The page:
Sophocles' Antigone: Ancient Greek Theatre, Live From Antiquity!

In this lesson from, teachers assign students the role of being reporters who have to cover the premiere of Antigone in Sophocles' Greece.  After completing research about life in Athens and the structure of the Greek theatre, students create a newspaper article highlighting the premiere of the play. This lesson combines research, writing, and performing as students travel to Sophocles' time to report on the opening of his famous play. The source contains guiding study questions and links to web resources. While it is included here as a writing assignment, this lesson could be used for research purposes or even for a performance adaptation of the play.

Standards & Objectives

Academic standards
CLE 3001.2.4
Analyze the style and structure of a challenging speech.
CLE 3002.3.1
Write in a variety of modes for different audiences and purposes.
CLE 3002.4.2
Gather relevant information from a variety of print and electronic sources, as well as from direct observation, interviews, and surveys.
CLE 3002.8.1
Demonstrate knowledge of significant works of world literature.
CLE 3002.8.4
Analyze works of literature for what is suggested about the historical period in which they were written.
Alignment of this item to academic standards is based on recommendations from content creators, resource curators, and visitors to this website. It is the responsibility of each educator to verify that the materials are appropriate for your content area, aligned to current academic standards, and will be beneficial to your specific students.
Learning objectives: 

At the end of this lesson, students will be able to

  • Appreciate ancient Greek drama through study of a play by Sophocles
  • Evaluate the cultural and historical context of Greek drama and its role in Greek society
  • Reconstruct the experience of seeing a Greek drama performed and share that experience in an imaginative presentation, performance, and report
Essential and guiding questions: 
  • How does Greek drama compare to our modern theater?
  • How do the themes in plays from other times and cultures relate to issues of today?

Lesson Variations

Blooms taxonomy level: 
Extension suggestions: 
  • After students have concluded their performances of scenes, some classes may wish to perform scenes in modern dress and a modern setting as well. Discuss the kinds of choices they will need to make as they place the play in modern times. They need to consider costume colors, sets, furniture, props, etc. Also discuss how the design of the stage and theater influence the acting style and the audience's emotional connections to the action.
  • For English classes interested in exploring the influence of a translation on the audience's perception of the play, have students choose a key episode, then click on the online translation by Sir Richard Jebb at the Perseus Project and the Harvard Classic edition of Antigone translated by E. H. Plumptre Great Books Online (via Internet Public Library), and compare key moments in the Jebb and the Plumptre versions.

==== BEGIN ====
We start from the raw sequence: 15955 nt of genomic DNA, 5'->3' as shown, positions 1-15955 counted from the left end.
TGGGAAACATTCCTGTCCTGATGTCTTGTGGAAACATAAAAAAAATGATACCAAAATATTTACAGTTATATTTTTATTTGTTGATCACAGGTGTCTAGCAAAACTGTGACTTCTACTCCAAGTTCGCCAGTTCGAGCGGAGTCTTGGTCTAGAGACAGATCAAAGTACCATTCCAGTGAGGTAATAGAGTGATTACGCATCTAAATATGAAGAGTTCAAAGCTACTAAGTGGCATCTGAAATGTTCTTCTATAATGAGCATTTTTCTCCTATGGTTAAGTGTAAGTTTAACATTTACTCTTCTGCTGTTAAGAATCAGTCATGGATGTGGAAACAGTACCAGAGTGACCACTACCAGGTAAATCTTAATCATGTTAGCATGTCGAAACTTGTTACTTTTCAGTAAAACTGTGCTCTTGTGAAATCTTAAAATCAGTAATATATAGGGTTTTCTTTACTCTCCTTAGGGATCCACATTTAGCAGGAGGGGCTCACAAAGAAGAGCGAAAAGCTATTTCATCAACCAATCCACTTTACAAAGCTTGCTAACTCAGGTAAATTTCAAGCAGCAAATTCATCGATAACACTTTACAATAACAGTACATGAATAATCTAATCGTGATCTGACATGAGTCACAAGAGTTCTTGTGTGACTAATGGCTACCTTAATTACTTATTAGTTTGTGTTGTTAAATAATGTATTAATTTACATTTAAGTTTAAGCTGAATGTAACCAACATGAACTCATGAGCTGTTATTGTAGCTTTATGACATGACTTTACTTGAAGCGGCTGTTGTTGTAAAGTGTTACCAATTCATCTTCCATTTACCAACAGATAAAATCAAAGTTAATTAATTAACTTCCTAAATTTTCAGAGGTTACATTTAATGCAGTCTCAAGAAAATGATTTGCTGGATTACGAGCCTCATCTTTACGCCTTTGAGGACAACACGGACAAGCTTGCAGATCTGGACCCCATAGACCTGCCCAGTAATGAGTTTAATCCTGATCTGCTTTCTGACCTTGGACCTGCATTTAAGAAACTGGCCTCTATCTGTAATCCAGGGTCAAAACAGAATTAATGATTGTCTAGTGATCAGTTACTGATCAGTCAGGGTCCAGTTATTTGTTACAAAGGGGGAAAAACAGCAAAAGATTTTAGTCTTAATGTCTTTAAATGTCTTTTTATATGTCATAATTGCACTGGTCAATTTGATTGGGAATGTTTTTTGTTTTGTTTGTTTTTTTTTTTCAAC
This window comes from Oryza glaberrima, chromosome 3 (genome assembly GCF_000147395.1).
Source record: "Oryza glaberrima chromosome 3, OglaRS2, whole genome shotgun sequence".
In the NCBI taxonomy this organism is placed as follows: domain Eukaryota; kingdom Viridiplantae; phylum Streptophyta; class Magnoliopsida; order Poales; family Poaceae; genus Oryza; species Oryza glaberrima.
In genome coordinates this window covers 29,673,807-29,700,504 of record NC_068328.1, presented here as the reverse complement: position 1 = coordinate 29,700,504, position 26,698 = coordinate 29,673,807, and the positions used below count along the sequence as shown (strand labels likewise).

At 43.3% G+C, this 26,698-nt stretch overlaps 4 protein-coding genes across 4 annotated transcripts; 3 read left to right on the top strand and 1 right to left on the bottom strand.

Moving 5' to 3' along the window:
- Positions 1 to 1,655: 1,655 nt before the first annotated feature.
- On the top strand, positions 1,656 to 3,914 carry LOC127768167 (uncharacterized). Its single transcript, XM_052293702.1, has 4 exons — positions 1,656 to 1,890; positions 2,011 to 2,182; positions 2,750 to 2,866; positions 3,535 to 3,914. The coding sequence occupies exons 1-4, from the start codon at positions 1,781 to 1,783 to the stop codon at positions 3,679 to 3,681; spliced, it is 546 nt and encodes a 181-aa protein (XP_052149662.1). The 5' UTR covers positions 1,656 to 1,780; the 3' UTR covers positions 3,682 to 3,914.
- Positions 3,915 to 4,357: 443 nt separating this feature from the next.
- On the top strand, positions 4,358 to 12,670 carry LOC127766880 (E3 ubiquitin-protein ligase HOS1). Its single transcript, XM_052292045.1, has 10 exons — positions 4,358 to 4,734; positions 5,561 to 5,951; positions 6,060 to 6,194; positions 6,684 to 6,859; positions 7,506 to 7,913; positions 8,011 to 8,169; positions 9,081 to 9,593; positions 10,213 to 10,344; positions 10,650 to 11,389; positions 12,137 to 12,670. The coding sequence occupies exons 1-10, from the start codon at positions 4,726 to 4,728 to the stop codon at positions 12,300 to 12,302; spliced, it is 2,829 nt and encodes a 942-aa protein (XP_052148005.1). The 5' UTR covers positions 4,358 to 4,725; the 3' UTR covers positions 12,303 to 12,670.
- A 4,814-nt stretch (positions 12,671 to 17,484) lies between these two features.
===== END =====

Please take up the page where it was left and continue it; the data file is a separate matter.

• Teachers of Greek, Latin, or Ancient History will find the Perseus Project website a valuable resource for helping students develop reading comprehension. The site offers texts by Caesar and Cicero, Xenophon and Demosthenes, among many others, in a format that allows students quick access to hyperlinked wordtools, or a parallel translation, for interpretation of a difficult passage. In this environment, reading a classical text becomes an interactive process that reinforces student effort and reduces the frustration that is often the most formidable obstacle to learning. Have students who use the website for reading assignments report to the class about their experience.
  • Selected EDSITEment Websites
    • The Perseus Project
    • "Historical Overview"
    • Sophocles' Antigone, trans. Sir Richard Jebb (an online translation).
    • Sophocles' Antigone, trans. E. H. Plumptre (HTML at Bartleby)
    • "Introduction to the Fifth Century." Thomas R. Martin, An Overview of Classical Greek History from Mycenae to Alexander, 7-7.1 V.
    • "The Late Archaic City-State." Thomas R. Martin, An Overview of Classical Greek History from Mycenae to Alexander
    • "The Late Archaic City-State: The Beginnings of Athenian Democracy." Thomas R. Martin, An Overview of Classical Greek History from Mycenae to Alexander, 6.21 V.
    • "Paternalism and Women." Thomas R. Martin, An Overview of Classical Greek History from Mycenae to Alexander, 5.30. V.
    • "Continuity and Change in Athenian Social and Intellectual History." Thomas R. Martin, An Overview of Classical Greek History from Mycenae to Alexander, 11-11.1. V.
  • Internet Public Library
    • The Glory That Was Greece
    • "Study Guide: Sophocles' Antigone." Roger Dunkle, City University of New York
  • Internet Medieval Sourcebook
    • Introduction to Greek Stagecraft
    • Study Guide: Sophocles’ Antigone